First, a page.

While attending a funeral recently I glanced up and down just my row to see several people Twittering and checking emails in the last few minutes prior to the beginning of the service. It’s now common during sermons and seminars to see people with their heads down, busy passing on tidbits of information instantly. This morning I read that one million people are following Ashton Kutcher on Twitter.
I suggest that this massive addiction to information leads us away from wisdom, not toward it, creating what author Shane Hill calls “a permanent puberty of the mind.” Recognize that information, knowledge and even intelligence do not necessarily lead to wisdom. The overload of information in fact encourages the opposite of what creates wisdom – stillness, time, reflection and solitude. With the internet, TV, email, FaceBook, Twitter and cell phones, there is no waiting. There is no such thing as stillness or quiet personal reflection. Meaningful experiences and the path toward wisdom can be diverted by constant information.
I am not anti-technology. I love having instant access to useful information. But this is much like having a bowl of peanut M&Ms in front of me. I tend to eat them just because they are there. At some point I will have to remove myself from the bowl or my initial pleasure will turn to misery and sickness. And I believe allowing a constant diet of unlimited information and data into our brain will also ultimately turn from being a useful treat to something that will cause our mental lives to become bloated and deprive us of the characteristics we desire most. We have to decide when to push back from the table of information overload – where it leads to our emotional, social, philosophical, and psychological sickness rather than being a useful addition in our quest for wisdom. I have made strategic decisions to not be on Facebook or use Twitter. Not because they are bad but because I have to chose which tools that I can use effectively.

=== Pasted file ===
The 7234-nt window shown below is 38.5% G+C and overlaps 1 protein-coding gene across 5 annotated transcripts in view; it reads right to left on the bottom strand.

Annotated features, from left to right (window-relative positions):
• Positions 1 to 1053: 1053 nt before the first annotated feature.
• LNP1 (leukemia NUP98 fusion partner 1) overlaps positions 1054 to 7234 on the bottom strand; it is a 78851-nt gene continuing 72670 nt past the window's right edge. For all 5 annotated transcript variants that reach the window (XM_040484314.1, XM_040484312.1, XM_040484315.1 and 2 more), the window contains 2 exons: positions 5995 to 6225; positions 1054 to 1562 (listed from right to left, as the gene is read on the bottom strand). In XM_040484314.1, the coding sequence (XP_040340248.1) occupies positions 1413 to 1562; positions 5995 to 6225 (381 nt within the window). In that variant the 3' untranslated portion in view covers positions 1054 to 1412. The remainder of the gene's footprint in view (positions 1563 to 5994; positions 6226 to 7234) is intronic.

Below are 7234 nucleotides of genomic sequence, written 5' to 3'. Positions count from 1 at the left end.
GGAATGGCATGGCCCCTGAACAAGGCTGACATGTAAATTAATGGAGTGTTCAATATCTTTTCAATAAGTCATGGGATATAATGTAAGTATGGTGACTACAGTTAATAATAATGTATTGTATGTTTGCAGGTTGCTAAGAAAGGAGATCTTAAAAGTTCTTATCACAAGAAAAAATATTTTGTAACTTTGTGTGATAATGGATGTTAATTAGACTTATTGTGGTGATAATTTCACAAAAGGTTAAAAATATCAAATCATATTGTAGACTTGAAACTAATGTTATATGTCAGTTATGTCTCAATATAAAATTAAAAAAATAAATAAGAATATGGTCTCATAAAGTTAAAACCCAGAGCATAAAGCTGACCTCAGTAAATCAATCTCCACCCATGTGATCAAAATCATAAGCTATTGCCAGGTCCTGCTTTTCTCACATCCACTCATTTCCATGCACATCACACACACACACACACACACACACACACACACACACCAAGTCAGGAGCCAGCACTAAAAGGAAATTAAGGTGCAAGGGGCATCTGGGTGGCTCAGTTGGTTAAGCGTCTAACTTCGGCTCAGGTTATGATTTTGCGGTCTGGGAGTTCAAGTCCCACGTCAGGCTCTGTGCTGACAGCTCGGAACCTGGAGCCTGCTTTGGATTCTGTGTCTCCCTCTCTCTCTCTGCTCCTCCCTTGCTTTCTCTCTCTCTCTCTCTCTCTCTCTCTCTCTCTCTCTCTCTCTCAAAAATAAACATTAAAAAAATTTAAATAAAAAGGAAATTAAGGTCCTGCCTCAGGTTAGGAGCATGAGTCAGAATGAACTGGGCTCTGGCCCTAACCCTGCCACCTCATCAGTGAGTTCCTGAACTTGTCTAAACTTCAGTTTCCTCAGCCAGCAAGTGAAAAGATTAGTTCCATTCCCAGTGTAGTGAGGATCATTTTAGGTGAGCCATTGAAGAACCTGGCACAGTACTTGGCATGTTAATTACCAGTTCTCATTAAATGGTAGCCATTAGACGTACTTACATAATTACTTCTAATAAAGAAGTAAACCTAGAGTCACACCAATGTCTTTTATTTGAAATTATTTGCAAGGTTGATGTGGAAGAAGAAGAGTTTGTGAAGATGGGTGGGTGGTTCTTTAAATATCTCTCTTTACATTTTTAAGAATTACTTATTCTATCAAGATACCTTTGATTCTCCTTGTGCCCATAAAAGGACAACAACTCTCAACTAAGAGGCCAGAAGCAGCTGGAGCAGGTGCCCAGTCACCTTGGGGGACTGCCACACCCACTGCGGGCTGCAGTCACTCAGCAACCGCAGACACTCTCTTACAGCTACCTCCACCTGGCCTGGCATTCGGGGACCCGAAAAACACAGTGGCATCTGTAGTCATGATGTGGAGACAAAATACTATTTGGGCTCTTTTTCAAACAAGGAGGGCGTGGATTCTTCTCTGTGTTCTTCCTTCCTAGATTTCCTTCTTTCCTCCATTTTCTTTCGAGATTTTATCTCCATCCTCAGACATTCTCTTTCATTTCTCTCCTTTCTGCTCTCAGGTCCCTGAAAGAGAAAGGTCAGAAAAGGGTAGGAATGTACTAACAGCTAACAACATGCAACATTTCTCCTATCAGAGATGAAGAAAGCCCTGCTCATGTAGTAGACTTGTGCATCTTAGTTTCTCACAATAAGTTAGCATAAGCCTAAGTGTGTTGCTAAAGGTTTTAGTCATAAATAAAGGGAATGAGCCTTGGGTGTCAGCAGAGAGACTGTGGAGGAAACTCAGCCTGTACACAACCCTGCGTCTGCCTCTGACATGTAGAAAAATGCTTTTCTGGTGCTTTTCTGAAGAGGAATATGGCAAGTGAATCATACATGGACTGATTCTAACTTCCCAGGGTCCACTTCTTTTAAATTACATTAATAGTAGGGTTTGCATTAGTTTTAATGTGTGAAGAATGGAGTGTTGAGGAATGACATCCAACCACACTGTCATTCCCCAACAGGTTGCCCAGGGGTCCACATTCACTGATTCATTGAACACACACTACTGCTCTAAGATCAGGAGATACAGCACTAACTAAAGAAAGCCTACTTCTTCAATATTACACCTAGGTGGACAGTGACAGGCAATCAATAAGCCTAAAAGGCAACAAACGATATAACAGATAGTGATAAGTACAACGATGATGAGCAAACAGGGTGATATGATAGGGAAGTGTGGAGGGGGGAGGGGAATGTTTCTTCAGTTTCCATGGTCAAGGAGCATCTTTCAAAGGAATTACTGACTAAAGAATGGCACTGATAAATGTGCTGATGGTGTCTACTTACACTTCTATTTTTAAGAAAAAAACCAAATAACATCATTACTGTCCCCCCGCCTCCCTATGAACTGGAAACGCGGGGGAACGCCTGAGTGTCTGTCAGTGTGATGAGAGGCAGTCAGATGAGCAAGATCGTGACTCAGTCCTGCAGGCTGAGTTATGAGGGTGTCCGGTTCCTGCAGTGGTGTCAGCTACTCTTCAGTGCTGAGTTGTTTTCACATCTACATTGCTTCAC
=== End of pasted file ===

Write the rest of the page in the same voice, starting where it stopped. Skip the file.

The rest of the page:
Increasing the rate of information input to your brain may make you a candidate for Jeopardy but it probably has little to do with increasing spiritual characteristics like love, trust, compassion, faith, courage – and wisdom.
Want to increase your wisdom?
- Practice reflection, meditation and introspective thinking for 30 minutes each morning. Many who allow constant input are keeping themselves in the shallow end of the wisdom pool. Don’t be one of them.
- Turn off the TV for at least two hours every evening
- Read your email at set times during the day – perhaps once in the morning and once in the evening. Don’t allow yourself to be interrupted with every new incoming message
- Spend four hours on Saturday without your cell phone or computer
- Plan one day a quarter on an “information fast.” Get away from your computer, your cell phone, TV and the newspapers. You’ll be amazed at how your creativity will increase – you may get the one idea that will change your future
- Read one good non-fiction book each month. Chose carefully from the wisdom of the ages.
Incidentally, according to a new Nielson report, 60% of Twitter users sign up and drop out after one month. And I seriously doubt that following Ashton Kutcher is going to increase your wisdom.